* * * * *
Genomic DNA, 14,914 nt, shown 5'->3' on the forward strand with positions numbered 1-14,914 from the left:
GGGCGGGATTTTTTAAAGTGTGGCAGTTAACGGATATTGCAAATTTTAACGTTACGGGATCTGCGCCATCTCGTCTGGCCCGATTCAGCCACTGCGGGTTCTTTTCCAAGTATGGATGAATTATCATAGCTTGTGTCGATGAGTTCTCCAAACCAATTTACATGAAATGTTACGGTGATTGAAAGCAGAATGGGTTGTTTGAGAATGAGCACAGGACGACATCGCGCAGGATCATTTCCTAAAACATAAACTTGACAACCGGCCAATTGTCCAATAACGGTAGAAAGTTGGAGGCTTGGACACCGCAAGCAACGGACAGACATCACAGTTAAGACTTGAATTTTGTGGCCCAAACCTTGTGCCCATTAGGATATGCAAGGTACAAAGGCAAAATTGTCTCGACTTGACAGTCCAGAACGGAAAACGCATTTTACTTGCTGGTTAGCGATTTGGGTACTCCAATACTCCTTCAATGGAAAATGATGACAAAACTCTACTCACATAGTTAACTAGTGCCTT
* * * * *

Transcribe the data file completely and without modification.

Genomic DNA, 14,914 nt, shown 5'->3' on the forward strand with positions numbered 1-14,914 from the left:
GGGCGGGATTTTTTAAAGTGTGGCAGTTAACGGATATTGCAAATTTTAACGTTACGGGATCTGCGCCATCTCGTCTGGCCCGATTCAGCCACTGCGGGTTCTTTTCCAAGTATGGATGAATTATCATAGCTTGTGTCGATGAGTTCTCCAAACCAATTTACATGAAATGTTACGGTGATTGAAAGCAGAATGGGTTGTTTGAGAATGAGCACAGGACGACATCGCGCAGGATCATTTCCTAAAACATAAACTTGACAACCGGCCAATTGTCCAATAACGGTAGAAAGTTGGAGGCTTGGACACCGCAAGCAACGGACAGACATCACAGTTAAGACTTGAATTTTGTGGCCCAAACCTTGTGCCCATTAGGATATGCAAGGTACAAAGGCAAAATTGTCTCGACTTGACAGTCCAGAACGGAAAACGCATTTTACTTGCTGGTTAGCGATTTGGGTACTCCAATACTCCTTCAATGGAAAATGATGACAAAACTCTACTCACATAGTTAACTAGTGCCTT